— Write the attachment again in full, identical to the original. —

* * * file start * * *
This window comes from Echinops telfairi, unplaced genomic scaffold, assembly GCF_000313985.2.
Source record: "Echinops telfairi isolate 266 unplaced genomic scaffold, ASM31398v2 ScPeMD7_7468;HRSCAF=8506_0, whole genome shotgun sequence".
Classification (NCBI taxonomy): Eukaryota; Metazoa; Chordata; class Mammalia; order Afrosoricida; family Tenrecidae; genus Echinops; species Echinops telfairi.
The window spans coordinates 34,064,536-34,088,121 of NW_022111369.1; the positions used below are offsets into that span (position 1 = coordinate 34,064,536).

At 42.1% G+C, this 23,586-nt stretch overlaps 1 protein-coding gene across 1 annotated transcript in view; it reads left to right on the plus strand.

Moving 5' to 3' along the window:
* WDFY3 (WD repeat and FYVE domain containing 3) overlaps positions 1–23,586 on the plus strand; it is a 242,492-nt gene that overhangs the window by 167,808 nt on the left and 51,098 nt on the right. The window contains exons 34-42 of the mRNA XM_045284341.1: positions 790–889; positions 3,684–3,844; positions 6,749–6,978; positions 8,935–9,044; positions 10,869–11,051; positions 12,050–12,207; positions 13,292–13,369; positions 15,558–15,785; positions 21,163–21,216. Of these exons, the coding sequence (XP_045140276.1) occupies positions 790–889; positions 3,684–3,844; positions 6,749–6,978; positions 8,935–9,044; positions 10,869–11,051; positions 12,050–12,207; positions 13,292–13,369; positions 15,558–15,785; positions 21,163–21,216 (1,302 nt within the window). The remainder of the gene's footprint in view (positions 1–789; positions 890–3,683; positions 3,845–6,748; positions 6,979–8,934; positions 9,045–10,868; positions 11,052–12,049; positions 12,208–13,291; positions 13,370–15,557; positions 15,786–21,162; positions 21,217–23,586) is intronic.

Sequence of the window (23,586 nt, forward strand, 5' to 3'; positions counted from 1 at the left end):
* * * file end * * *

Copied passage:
This window comes from Echinops telfairi, unplaced genomic scaffold, assembly GCF_000313985.2.
Source record: "Echinops telfairi isolate 266 unplaced genomic scaffold, ASM31398v2 ScPeMD7_7468;HRSCAF=8506_0, whole genome shotgun sequence".
Classification (NCBI taxonomy): Eukaryota; Metazoa; Chordata; class Mammalia; order Afrosoricida; family Tenrecidae; genus Echinops; species Echinops telfairi.
The window spans coordinates 34,064,536-34,088,121 of NW_022111369.1; the positions used below are offsets into that span (position 1 = coordinate 34,064,536).

At 42.1% G+C, this 23,586-nt stretch overlaps 1 protein-coding gene across 1 annotated transcript in view; it reads left to right on the plus strand.

Moving 5' to 3' along the window:
* WDFY3 (WD repeat and FYVE domain containing 3) overlaps positions 1–23,586 on the plus strand; it is a 242,492-nt gene that overhangs the window by 167,808 nt on the left and 51,098 nt on the right. The window contains exons 34-42 of the mRNA XM_045284341.1: positions 790–889; positions 3,684–3,844; positions 6,749–6,978; positions 8,935–9,044; positions 10,869–11,051; positions 12,050–12,207; positions 13,292–13,369; positions 15,558–15,785; positions 21,163–21,216. Of these exons, the coding sequence (XP_045140276.1) occupies positions 790–889; positions 3,684–3,844; positions 6,749–6,978; positions 8,935–9,044; positions 10,869–11,051; positions 12,050–12,207; positions 13,292–13,369; positions 15,558–15,785; positions 21,163–21,216 (1,302 nt within the window). The remainder of the gene's footprint in view (positions 1–789; positions 890–3,683; positions 3,845–6,748; positions 6,979–8,934; positions 9,045–10,868; positions 11,052–12,049; positions 12,208–13,291; positions 13,370–15,557; positions 15,786–21,162; positions 21,217–23,586) is intronic.

Sequence of the window (23,586 nt, forward strand, 5' to 3'; positions counted from 1 at the left end):